But that is not what is going on here in Galatians 2 at all. It is an exceptional situation. If you ever see this happen and it is of God, it will be an exception, never the rule. So this is in a time when a man (Peter) has great influence and has compromised the message of grace. You have to understand Peter is an apostle and has done a deplorable act, and has compromised the entire message of grace. Others have given in and they are already being affected. Peter knows doctrine. He understands the message and yet has to be reprimanded to his face, so that he is shaken and jolted him regarding what he has done. It is a very critical, exceptional time when you see this type of confrontation in Scripture. If the message of grace is in any way threatened someone must take a stand. The Word of God has got to be defended. Paul could not let time pass without confrontation, but it had to take his stand then so that others would know that Peter had made an error, and had stepped away from the truth of the message of grace.
Gal 2:12 is a bit redundant, but I want to get you into the flow of it again. “For prior to the coming of certain men from James, he used to eat with the Gentiles; but when they came [these men of the circumcision, these Judaizers] he began to withdraw and hold himself aloof.” Why? Because he feared the party of the circumcision, what they could do to him, how they could hurt his reputation. The fact that these men came posing as men from James is not really a surprise. These type of men are "a dime a dozen."
What is surprising is is how Peter responded. And when he responds others respond. That is the thing about Simon Peter -- if he is going to do it wrong, someone is going to follow him because he is a leader. He always has been a leader. Most of the time leading the wrong way, but at least he has been a leader. And here is what happens. In Gal 2:13, Peter stepped aside and drew a line. He has not said anything, or at least the Scripture does not tell us, but is is his actions which contradicts the gospel of grace for which he stands. Gal 2:13 adds that “The rest of the Jews joined him in hypocrisy.” This fact emphasizes what a leader he was. Peter is not just a little guy who does something and people never know about it. Oh, no. People listened to Simon Peter. And when he defected they defected with him.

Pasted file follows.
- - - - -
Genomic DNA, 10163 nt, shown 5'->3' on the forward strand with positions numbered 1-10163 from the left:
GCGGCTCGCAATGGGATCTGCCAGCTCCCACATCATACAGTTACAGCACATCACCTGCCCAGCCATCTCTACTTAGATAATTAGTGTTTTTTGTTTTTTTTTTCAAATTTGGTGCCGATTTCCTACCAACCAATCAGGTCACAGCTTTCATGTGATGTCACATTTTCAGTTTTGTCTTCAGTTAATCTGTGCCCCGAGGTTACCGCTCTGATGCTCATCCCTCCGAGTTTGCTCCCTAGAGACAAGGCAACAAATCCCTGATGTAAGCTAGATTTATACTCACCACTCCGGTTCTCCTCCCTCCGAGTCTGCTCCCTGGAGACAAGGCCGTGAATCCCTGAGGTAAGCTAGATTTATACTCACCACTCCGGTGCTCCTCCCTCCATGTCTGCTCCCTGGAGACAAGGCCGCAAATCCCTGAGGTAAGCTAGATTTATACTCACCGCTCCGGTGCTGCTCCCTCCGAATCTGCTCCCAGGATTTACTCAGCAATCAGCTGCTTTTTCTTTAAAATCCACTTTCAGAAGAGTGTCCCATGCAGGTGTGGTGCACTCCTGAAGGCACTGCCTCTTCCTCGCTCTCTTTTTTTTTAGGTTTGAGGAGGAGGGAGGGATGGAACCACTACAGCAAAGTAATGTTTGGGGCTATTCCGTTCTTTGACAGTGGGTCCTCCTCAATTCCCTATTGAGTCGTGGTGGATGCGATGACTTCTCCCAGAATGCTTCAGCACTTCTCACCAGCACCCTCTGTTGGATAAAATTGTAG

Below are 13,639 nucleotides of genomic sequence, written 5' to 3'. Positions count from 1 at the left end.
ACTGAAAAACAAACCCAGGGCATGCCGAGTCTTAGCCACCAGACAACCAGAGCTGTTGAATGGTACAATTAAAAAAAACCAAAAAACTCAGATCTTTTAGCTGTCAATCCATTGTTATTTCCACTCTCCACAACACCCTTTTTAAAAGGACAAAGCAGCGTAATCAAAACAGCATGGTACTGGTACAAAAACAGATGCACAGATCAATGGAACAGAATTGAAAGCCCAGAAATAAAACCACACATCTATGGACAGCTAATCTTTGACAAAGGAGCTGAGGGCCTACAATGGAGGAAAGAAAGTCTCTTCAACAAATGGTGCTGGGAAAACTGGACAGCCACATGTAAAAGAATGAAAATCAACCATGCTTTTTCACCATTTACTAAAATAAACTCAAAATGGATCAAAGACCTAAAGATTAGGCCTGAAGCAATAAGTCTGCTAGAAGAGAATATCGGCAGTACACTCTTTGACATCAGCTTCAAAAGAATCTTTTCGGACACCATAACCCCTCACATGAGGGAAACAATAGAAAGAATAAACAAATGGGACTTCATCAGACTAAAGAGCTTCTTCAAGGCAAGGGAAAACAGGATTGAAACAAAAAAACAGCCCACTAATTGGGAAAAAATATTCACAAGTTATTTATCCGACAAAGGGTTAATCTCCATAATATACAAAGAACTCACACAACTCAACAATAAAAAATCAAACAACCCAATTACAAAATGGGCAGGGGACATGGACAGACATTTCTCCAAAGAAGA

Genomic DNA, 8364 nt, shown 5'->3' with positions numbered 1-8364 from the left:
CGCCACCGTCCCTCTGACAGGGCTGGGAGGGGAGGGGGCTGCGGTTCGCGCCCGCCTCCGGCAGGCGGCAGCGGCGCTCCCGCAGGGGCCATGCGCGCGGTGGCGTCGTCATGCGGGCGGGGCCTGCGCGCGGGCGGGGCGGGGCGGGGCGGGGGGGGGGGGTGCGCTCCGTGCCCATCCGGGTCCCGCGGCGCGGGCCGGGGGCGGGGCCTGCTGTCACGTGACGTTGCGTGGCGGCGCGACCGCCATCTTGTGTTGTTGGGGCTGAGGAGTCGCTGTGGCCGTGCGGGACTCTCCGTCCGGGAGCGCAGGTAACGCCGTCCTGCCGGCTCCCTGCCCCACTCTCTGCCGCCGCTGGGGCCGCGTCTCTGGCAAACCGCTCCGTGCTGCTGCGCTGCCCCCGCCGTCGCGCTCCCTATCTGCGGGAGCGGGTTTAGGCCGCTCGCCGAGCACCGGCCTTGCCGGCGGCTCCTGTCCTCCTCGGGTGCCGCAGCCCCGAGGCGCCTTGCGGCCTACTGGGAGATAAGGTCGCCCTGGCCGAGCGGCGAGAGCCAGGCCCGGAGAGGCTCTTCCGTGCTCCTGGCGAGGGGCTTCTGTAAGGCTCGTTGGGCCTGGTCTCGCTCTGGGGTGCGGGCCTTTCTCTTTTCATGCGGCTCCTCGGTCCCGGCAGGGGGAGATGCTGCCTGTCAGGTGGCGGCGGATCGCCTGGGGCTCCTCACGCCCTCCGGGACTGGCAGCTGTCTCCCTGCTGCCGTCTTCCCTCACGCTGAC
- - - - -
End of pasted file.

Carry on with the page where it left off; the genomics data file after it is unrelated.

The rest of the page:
The word “hypocrisy” or “joined in hypocrisy” is made up of three Greek words: Sun, which means together—they joined in with him; hupo means under; and krino means to judge. That is the word for “hypocrisy,” sunupokrinomai (B-1). Hupo, under, and krino, to judge (see also hupokrisis). This verb is from classical Greek stage. What would happen is that an actor would go on a stage they would not wear make-up, but instead would a wear a mask, and that mask would have a frown or a smile. You never saw the person because he was hiding behind the mask. How many people here today are hiding behind a mask? That is the essence of hypocrisy. You want others to think something about you, but you know that on the other side of the mask you are really someone else. That's hypocrisy.
And so what is the mask they all joined in with Simon Peter to hide behind? They hid behind the mask of hypocrisy, of Judaism. And you see what it is it is not by what they say; it is by how they went about doing what they did. All of the Jewish believers sided with Peter and by their actions put their masks up in front of their face that implying that they were agreeing with the Judaizers that had come saying they were from James. You can see where Paul is going with all this. Look at the rest of the verse. “With the result that even [now listen to this] even Barnabas was carried away by their hypocrisy.” Barnabas! Oh no, no way! It is hard enough for me to admit that Simon Peter fell into the trap. But not Barnabas, he is a good guy. You know that Barnabas is called the Encourager in Scripture. I get the feeling that Barnabas is a peacemaker. And everybody went with Simon Peter, so rather than to make a stir up a fight, he just goes with them.